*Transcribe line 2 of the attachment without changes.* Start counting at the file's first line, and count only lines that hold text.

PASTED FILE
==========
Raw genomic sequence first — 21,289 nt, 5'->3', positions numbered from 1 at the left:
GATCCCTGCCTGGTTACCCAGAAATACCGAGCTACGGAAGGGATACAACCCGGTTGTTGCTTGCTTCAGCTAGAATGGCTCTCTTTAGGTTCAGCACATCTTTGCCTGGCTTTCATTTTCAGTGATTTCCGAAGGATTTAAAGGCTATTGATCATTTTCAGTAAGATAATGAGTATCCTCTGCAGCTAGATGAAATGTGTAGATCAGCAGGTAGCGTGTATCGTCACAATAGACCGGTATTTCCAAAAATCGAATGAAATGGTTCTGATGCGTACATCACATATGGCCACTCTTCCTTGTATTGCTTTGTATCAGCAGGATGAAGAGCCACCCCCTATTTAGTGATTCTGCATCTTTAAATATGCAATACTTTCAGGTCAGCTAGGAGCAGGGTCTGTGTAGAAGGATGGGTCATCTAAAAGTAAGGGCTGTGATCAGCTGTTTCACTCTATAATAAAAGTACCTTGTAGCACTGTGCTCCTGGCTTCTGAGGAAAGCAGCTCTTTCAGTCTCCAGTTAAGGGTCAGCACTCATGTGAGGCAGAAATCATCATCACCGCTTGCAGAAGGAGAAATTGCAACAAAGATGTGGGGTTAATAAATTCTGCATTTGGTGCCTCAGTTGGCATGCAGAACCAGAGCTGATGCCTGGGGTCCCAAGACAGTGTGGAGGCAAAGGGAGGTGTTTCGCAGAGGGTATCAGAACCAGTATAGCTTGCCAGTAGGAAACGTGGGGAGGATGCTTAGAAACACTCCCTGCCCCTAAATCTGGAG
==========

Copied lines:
GATCCCTGCCTGGTTACCCAGAAATACCGAGCTACGGAAGGGATACAACCCGGTTGTTGCTTGCTTCAGCTAGAATGGCTCTCTTTAGGTTCAGCACATCTTTGCCTGGCTTTCATTTTCAGTGATTTCCGAAGGATTTAAAGGCTATTGATCATTTTCAGTAAGATAATGAGTATCCTCTGCAGCTAGATGAAATGTGTAGATCAGCAGGTAGCGTGTATCGTCACAATAGACCGGTATTTCCAAAAATCGAATGAAATGGTTCTGATGCGTACATCACATATGGCCACTCTTCCTTGTATTGCTTTGTATCAGCAGGATGAAGAGCCACCCCCTATTTAGTGATTCTGCATCTTTAAATATGCAATACTTTCAGGTCAGCTAGGAGCAGGGTCTGTGTAGAAGGATGGGTCATCTAAAAGTAAGGGCTGTGATCAGCTGTTTCACTCTATAATAAAAGTACCTTGTAGCACTGTGCTCCTGGCTTCTGAGGAAAGCAGCTCTTTCAGTCTCCAGTTAAGGGTCAGCACTCATGTGAGGCAGAAATCATCATCACCGCTTGCAGAAGGAGAAATTGCAACAAAGATGTGGGGTTAATAAATTCTGCATTTGGTGCCTCAGTTGGCATGCAGAACCAGAGCTGATGCCTGGGGTCCCAAGACAGTGTGGAGGCAAAGGGAGGTGTTTCGCAGAGGGTATCAGAACCAGTATAGCTTGCCAGTAGGAAACGTGGGGAGGATGCTTAGAAACACTCCCTGCCCCTAAATCTGGAG